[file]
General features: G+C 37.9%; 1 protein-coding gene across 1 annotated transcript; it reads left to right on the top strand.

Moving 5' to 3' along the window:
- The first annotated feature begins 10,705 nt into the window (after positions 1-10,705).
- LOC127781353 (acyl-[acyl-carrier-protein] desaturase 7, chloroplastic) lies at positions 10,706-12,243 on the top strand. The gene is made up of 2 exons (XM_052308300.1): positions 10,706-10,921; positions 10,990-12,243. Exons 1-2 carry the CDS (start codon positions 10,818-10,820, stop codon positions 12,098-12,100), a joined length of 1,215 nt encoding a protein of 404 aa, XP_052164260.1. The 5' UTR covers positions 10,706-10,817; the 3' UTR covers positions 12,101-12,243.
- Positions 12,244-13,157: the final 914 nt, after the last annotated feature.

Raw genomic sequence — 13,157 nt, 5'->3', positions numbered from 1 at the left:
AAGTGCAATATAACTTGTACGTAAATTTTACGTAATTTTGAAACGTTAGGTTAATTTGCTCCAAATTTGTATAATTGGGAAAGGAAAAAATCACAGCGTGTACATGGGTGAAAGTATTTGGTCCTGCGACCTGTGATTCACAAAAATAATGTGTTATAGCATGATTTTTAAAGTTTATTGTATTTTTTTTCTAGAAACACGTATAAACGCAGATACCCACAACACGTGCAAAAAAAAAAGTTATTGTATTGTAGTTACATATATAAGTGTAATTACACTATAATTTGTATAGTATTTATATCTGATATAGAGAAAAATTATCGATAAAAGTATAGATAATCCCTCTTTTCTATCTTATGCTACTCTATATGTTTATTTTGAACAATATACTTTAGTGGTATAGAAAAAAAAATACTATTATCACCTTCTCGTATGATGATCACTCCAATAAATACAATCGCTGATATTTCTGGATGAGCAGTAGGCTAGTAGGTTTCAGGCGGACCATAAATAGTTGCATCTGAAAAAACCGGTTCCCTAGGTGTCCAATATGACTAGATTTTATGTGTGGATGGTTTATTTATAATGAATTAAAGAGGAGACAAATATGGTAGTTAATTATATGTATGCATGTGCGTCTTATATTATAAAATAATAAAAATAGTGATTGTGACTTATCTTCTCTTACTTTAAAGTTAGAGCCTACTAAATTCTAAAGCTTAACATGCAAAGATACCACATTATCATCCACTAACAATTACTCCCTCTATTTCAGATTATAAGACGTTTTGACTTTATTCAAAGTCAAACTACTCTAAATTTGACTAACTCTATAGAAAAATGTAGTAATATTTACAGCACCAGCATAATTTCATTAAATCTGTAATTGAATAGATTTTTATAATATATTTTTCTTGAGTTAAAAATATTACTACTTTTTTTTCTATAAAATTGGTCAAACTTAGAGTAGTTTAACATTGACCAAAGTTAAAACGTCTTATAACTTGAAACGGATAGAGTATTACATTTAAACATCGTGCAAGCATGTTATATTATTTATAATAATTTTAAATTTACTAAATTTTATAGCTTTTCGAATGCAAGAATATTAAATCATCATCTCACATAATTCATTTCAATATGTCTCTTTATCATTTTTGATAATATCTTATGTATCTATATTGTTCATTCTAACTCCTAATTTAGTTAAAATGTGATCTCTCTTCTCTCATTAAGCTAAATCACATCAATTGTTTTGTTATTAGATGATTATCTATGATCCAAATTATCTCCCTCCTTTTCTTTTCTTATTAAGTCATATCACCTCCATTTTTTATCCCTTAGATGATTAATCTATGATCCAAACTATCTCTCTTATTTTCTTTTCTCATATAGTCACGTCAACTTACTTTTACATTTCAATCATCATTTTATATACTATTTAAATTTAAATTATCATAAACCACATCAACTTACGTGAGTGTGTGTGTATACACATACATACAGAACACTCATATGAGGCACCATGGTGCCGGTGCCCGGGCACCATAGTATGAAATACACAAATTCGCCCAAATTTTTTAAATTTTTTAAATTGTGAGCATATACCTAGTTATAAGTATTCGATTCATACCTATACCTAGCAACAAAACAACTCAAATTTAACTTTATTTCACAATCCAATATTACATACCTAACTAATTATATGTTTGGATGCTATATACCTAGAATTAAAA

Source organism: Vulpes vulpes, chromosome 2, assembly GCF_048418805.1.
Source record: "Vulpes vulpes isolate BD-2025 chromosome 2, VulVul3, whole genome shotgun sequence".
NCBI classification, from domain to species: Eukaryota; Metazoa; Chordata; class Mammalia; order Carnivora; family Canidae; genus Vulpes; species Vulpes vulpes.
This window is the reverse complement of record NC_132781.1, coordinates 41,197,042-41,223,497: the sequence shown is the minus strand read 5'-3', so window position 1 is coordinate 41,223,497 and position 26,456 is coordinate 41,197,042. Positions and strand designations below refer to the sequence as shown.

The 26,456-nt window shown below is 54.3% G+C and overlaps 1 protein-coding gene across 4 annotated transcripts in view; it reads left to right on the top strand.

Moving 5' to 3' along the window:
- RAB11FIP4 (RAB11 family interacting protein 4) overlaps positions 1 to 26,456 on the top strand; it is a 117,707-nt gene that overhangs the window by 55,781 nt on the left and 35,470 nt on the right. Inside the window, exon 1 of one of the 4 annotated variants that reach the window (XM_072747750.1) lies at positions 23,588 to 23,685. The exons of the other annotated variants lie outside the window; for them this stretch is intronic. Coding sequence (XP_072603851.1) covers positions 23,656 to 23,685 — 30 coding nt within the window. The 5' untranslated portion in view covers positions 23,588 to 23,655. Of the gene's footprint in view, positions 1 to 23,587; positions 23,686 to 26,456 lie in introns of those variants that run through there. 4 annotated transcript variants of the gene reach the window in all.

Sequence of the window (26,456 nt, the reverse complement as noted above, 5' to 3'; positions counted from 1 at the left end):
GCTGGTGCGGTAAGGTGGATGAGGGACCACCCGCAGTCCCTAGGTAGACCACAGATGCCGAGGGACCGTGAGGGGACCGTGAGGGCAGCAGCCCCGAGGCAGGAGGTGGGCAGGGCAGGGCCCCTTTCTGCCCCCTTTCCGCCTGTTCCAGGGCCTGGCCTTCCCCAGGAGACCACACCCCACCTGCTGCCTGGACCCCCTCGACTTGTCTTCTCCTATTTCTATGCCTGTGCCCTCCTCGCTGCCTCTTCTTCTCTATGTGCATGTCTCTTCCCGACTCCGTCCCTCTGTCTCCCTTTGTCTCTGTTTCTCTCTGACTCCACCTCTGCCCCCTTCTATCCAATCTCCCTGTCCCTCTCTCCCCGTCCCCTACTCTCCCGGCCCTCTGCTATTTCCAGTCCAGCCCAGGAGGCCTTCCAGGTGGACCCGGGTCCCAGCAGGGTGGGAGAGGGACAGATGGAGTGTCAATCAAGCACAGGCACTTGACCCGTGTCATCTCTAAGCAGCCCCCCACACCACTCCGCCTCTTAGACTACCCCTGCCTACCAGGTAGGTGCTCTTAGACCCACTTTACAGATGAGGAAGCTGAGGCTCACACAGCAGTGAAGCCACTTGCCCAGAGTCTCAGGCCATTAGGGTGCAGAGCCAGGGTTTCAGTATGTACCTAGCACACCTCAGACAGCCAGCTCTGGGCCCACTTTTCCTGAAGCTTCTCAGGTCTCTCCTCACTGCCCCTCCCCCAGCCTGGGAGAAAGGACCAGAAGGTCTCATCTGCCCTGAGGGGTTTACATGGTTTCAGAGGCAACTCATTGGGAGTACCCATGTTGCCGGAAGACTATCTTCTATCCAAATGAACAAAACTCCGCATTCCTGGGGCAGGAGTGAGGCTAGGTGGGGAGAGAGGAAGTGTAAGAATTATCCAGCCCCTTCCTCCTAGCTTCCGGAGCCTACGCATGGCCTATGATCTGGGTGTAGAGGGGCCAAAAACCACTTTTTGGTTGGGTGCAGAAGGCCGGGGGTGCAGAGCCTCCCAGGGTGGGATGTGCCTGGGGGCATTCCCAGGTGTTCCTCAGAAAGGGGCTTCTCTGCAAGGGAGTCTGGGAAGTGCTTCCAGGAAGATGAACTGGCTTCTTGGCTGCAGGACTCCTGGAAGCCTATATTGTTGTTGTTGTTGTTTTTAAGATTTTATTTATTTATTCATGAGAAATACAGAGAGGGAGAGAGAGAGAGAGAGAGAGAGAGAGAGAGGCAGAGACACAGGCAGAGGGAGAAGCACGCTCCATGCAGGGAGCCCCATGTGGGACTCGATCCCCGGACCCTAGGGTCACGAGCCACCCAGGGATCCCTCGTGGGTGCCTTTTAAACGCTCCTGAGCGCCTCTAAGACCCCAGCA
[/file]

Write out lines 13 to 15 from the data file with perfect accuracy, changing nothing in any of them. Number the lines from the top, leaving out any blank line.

Moving 5' to 3' along the window:
- RAB11FIP4 (RAB11 family interacting protein 4) overlaps positions 1 to 26,456 on the top strand; it is a 117,707-nt gene that overhangs the window by 55,781 nt on the left and 35,470 nt on the right. Inside the window, exon 1 of one of the 4 annotated variants that reach the window (XM_072747750.1) lies at positions 23,588 to 23,685. The exons of the other annotated variants lie outside the window; for them this stretch is intronic. Coding sequence (XP_072603851.1) covers positions 23,656 to 23,685 — 30 coding nt within the window. The 5' untranslated portion in view covers positions 23,588 to 23,655. Of the gene's footprint in view, positions 1 to 23,587; positions 23,686 to 26,456 lie in introns of those variants that run through there. 4 annotated transcript variants of the gene reach the window in all.

Sequence of the window (26,456 nt, the reverse complement as noted above, 5' to 3'; positions counted from 1 at the left end):